The last couple of weeks have seen a strange sort of metamorphosis. The evenings are beginning to get longer, there are daffodils in the parks, and for a brief moment, it felt like love and spring was in the air.
Things are definitely changing quickly as we bring a close to the shortest month of the year, and realise 2019 is already one-sixth complete.
And as always there was lots of news that could affect your pocket this month. So here’s our round-up of everything important from the world of personal finance and consumer affairs in February.
So let's get into it, shall we?
This month we had a chat in the office about some of the silly things we’ve wasted our money on over the years. And while I think if you asked my dog he’d say that he loves the Darth Vader costume I bought for him last year, we’ve all made some mistakes with our money.
This lead us to dive headlong into common financial mistakes we all make in our adulthood.
Late last year we saw a number of price increases in the energy sector.
Unfortunately, in February we saw Bord Gáis Energy follow suit as it increased its tariffs for the second time since August. If you want to check out that story you can do so here.
Earlier this week we also saw Electric Ireland increasing their prices, which will have a direct affect on 1.1million across the country.
This month also saw a report published by the Irish Wind Energy Association which shows that while wind energy is good for the planet, it’s also kind to your pocket, as we found out it costs less than €1 per person per year.
KBC bank continued innovating this month as it followed Bank of Ireland by introducing an instalment plan feature on its Mastercard credit card. This allows you to put a purchase of €500 or more onto a separate, lower interest rate, and pay it back in instalments over 12, 18, or 24 months.
Bank of Ireland also announced this month that it’s extending its mortgage cashback offer until 31st December, which gives new mortgage customers 2% cashback at drawdown and another 1% after 5 years. You can read all about it here.
This month also saw Ulster Bank announce a slew of new charges to its current account; much to the chagrin of Ulster Bank customers everywhere. This lead us to ask; who has the best value current account right now? You can find out what conclusion we came to right here.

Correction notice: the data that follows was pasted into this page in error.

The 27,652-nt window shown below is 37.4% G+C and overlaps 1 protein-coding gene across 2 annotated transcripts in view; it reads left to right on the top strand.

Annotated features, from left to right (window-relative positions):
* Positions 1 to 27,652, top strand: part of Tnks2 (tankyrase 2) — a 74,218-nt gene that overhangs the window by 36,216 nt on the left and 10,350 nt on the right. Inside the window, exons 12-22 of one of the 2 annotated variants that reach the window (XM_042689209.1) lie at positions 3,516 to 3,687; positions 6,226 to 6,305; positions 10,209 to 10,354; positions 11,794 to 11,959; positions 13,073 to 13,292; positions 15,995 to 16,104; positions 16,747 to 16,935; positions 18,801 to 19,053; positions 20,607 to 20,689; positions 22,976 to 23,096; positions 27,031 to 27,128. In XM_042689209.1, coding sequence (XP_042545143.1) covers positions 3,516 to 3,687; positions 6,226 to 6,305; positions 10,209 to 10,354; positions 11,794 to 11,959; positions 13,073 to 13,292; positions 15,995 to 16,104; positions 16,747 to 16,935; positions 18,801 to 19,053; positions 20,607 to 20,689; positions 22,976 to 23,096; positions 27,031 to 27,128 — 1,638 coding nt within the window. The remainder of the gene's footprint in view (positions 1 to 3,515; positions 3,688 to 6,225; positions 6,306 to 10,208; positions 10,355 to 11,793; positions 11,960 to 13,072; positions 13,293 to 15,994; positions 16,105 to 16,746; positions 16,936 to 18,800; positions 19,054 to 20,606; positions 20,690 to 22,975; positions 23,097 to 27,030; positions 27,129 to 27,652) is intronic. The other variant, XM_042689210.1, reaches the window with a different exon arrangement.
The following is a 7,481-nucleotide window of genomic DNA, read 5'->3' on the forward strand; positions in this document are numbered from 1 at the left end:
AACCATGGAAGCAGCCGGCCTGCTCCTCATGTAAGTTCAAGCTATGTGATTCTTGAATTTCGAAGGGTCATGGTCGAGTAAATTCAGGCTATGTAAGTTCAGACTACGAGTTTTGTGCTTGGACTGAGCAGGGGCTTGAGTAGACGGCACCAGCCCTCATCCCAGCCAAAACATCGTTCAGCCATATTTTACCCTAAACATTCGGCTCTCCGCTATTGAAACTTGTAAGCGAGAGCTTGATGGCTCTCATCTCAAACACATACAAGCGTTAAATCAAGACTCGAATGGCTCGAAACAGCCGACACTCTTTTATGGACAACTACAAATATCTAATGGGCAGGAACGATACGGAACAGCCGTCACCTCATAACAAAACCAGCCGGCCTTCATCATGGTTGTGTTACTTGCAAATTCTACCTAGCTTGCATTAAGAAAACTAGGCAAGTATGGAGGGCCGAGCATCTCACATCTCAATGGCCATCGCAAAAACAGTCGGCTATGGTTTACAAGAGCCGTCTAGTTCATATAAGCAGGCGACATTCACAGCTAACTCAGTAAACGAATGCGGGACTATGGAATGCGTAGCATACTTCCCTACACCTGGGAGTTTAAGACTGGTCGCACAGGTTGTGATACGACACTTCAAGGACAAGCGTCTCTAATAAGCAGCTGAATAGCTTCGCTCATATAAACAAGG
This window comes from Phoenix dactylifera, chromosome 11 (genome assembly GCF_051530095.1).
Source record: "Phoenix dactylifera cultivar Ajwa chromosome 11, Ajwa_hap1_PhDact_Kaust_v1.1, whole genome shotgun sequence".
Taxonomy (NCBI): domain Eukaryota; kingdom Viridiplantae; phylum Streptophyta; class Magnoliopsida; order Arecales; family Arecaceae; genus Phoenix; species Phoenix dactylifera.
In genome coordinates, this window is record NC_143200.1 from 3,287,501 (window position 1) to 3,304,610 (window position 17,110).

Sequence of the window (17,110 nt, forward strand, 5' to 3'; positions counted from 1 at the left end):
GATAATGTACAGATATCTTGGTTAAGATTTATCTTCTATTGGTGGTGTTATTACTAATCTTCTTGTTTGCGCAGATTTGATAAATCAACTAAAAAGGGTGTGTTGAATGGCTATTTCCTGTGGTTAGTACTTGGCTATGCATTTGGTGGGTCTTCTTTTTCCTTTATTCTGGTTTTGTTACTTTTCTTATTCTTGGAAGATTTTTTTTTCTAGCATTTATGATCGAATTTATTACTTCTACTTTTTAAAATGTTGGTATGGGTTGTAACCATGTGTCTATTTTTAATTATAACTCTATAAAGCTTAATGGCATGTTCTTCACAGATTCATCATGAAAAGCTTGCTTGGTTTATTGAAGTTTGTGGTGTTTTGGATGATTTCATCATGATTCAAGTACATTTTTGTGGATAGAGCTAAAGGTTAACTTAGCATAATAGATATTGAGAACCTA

Earlier in the month, the CSO released data showing that property prices increased by a further 6.50% in 2018. And while the continued rise in house prices might be bad news for those trying to get on the property ladder for the very first time, it could be good news for those of you looking to switch mortgage.
It isn’t every month that we can announce a new provider available on bonkers.ie, but this month we can. Bigblu, a satellite broadband provider who claim 100% coverage, is now available on our site.
This should be especially interesting to those in rural areas struggling to get a good connection. So if you are currently being let down by the National Broadband Plan you can find out more about it here.
We are positively gaga about podcasts here in the bonkers.ie HQ.
Whether we’re cleaning the house or getting the train to work there is a podcast that’s perfect for every occasion. And we wanted to share this obsession with you too.
This month’s top deals
Bord Gáis Energy had more news for us this month as it announced that it’s offering its dual fuel deal to both new AND existing customers, which should be good news for all Bord Gáis customers who are happy with their service and don’t want to have to switch to get a better price.
Tip of the month
With the changes coming to Ulster Bank current accounts we decided to take a look at all of the things you can do to save money on your current account transaction fees. From using contactless to avoiding cheques there are some great tips to save you some cash.
Daragh Cassidy, our Head of Communications, was talking to Tommy Marren of Midwest radio, to talk about rising house prices and the effect it could have on your mortgage. You can give that a listen right here.
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